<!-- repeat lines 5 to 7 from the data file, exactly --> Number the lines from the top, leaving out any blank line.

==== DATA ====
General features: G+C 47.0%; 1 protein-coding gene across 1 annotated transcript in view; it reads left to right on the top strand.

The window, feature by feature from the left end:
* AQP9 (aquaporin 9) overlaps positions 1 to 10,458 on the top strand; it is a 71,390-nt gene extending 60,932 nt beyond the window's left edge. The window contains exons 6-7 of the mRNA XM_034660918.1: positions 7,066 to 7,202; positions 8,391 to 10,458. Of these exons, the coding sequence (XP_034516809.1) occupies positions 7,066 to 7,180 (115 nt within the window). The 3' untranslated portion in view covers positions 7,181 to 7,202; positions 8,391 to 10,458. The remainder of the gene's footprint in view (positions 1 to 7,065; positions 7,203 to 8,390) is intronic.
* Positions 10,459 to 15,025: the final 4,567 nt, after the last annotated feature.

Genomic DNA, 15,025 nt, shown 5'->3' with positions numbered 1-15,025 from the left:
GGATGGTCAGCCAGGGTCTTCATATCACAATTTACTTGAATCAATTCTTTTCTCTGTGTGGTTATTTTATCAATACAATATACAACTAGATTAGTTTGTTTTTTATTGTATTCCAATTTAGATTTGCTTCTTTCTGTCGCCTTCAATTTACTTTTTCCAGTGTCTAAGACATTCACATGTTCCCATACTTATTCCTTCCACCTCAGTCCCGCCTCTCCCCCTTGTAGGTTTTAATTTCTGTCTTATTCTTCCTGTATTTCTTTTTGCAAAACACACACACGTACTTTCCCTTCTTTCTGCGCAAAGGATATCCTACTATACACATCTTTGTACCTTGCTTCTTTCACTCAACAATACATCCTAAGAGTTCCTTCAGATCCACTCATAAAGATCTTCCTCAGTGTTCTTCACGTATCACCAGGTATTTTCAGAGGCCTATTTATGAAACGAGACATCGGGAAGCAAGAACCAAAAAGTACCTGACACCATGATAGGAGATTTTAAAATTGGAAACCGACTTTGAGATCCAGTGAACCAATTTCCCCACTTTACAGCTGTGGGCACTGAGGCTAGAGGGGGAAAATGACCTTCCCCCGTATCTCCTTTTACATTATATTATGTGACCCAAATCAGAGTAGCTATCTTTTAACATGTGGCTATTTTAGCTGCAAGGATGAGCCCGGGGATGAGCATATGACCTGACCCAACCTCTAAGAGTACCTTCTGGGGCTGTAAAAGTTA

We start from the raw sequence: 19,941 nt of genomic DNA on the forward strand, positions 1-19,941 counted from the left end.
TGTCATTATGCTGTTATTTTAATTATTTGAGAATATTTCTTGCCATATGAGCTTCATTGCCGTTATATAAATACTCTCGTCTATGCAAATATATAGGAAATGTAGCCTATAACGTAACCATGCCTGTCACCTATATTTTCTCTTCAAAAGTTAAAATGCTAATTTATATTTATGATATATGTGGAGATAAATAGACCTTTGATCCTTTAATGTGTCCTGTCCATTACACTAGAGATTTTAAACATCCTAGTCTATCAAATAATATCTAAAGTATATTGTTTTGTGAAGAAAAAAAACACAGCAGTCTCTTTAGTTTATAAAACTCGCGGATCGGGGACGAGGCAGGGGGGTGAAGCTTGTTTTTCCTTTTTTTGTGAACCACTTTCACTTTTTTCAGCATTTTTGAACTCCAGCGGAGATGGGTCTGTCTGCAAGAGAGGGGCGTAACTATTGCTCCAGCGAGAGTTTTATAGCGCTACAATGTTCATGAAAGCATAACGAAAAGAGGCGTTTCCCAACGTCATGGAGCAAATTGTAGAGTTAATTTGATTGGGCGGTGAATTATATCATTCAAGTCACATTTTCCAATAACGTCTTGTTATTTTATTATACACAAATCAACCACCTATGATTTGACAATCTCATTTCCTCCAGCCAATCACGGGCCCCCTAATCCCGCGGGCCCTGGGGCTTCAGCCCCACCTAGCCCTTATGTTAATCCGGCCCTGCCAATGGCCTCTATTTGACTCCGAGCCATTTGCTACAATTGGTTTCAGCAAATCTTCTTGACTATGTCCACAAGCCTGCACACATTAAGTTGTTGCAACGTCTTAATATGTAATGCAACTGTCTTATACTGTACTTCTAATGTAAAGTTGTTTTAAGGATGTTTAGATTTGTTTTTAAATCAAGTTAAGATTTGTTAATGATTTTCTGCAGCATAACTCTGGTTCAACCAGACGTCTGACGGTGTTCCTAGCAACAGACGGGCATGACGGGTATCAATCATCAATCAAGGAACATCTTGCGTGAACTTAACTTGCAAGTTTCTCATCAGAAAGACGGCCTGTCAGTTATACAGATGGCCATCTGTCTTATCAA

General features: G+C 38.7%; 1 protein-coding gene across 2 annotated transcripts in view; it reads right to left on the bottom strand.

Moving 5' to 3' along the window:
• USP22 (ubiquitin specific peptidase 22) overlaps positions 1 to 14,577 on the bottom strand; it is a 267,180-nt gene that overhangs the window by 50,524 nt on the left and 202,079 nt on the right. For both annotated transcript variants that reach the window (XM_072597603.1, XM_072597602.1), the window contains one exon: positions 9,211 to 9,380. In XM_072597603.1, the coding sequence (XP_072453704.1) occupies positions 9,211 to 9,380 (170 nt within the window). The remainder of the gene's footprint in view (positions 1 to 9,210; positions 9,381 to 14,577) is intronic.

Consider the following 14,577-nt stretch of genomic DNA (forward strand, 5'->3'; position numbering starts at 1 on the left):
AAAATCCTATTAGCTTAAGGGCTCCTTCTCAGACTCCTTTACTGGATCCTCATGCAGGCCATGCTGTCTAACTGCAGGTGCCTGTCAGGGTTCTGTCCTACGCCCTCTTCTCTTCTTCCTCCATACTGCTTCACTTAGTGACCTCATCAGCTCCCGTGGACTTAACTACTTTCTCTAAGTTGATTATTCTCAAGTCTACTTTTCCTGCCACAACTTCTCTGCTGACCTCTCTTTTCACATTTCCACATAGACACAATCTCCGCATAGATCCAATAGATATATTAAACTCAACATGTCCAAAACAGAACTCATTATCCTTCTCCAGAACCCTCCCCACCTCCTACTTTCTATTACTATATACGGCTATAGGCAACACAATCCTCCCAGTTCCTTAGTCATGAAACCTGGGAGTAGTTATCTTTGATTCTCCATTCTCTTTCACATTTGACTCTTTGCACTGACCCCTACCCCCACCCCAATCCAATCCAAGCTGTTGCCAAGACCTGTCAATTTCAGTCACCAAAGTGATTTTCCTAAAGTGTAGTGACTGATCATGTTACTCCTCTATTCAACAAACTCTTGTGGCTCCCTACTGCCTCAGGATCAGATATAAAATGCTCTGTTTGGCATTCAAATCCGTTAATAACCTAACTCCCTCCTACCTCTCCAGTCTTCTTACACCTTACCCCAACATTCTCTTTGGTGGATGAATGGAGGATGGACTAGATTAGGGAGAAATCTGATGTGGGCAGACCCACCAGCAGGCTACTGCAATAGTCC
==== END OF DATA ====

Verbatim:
Genomic DNA, 15,025 nt, shown 5'->3' with positions numbered 1-15,025 from the left:
GGATGGTCAGCCAGGGTCTTCATATCACAATTTACTTGAATCAATTCTTTTCTCTGTGTGGTTATTTTATCAATACAATATACAACTAGATTAGTTTGTTTTTTATTGTATTCCAATTTAGATTTGCTTCTTTCTGTCGCCTTCAATTTACTTTTTCCAGTGTCTAAGACATTCACATGTTCCCATACTTATTCCTTCCACCTCAGTCCCGCCTCTCCCCCTTGTAGGTTTTAATTTCTGTCTTATTCTTCCTGTATTTCTTTTTGCAAAACACACACACGTACTTTCCCTTCTTTCTGCGCAAAGGATATCCTACTATACACATCTTTGTACCTTGCTTCTTTCACTCAACAATACATCCTAAGAGTTCCTTCAGATCCACTCATAAAGATCTTCCTCAGTGTTCTTCACGTATCACCAGGTATTTTCAGAGGCCTATTTATGAAACGAGACATCGGGAAGCAAGAACCAAAAAGTACCTGACACCATGATAGGAGATTTTAAAATTGGAAACCGACTTTGAGATCCAGTGAACCAATTTCCCCACTTTACAGCTGTGGGCACTGAGGCTAGAGGGGGAAAATGACCTTCCCCCGTATCTCCTTTTACATTATATTATGTGACCCAAATCAGAGTAGCTATCTTTTAACATGTGGCTATTTTAGCTGCAAGGATGAGCCCGGGGATGAGCATATGACCTGACCCAACCTCTAAGAGTACCTTCTGGGGCTGTAAAAGTTA

We start from the raw sequence: 19,941 nt of genomic DNA on the forward strand, positions 1-19,941 counted from the left end.